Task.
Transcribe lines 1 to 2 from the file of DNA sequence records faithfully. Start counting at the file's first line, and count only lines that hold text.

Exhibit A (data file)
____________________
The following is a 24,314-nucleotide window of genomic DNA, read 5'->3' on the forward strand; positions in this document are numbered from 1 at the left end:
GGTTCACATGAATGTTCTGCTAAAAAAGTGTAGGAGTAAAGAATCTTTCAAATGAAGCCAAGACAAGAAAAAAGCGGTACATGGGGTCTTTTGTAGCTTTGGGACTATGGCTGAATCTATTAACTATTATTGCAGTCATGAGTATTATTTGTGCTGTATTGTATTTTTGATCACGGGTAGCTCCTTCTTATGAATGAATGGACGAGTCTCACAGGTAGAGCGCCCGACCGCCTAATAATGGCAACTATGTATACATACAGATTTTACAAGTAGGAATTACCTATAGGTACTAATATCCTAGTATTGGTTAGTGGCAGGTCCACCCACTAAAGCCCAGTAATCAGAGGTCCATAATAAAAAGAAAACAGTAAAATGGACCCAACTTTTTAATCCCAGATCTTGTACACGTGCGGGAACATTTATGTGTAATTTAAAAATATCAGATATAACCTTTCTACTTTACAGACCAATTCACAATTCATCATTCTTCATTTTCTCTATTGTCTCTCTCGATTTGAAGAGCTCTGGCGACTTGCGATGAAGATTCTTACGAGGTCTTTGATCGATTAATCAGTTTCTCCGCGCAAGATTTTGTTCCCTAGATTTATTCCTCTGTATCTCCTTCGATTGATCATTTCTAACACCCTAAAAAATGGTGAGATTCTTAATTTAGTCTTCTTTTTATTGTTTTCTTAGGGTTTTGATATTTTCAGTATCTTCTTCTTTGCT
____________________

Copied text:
The following is a 24,314-nucleotide window of genomic DNA, read 5'->3' on the forward strand; positions in this document are numbered from 1 at the left end:
GGTTCACATGAATGTTCTGCTAAAAAAGTGTAGGAGTAAAGAATCTTTCAAATGAAGCCAAGACAAGAAAAAAGCGGTACATGGGGTCTTTTGTAGCTTTGGGACTATGGCTGAATCTATTAACTATTATTGCAGTCATGAGTATTATTTGTGCTGTATTGTATTTTTGATCACGGGTAGCTCCTTCTTATGAATGAATGGACGAGTCTCACAGGTAGAGCGCCCGACCGCCTAATAATGGCAACTATGTATACATACAGATTTTACAAGTAGGAATTACCTATAGGTACTAATATCCTAGTATTGGTTAGTGGCAGGTCCACCCACTAAAGCCCAGTAATCAGAGGTCCATAATAAAAAGAAAACAGTAAAATGGACCCAACTTTTTAATCCCAGATCTTGTACACGTGCGGGAACATTTATGTGTAATTTAAAAATATCAGATATAACCTTTCTACTTTACAGACCAATTCACAATTCATCATTCTTCATTTTCTCTATTGTCTCTCTCGATTTGAAGAGCTCTGGCGACTTGCGATGAAGATTCTTACGAGGTCTTTGATCGATTAATCAGTTTCTCCGCGCAAGATTTTGTTCCCTAGATTTATTCCTCTGTATCTCCTTCGATTGATCATTTCTAACACCCTAAAAAATGGTGAGATTCTTAATTTAGTCTTCTTTTTATTGTTTTCTTAGGGTTTTGATATTTTCAGTATCTTCTTCTTTGCT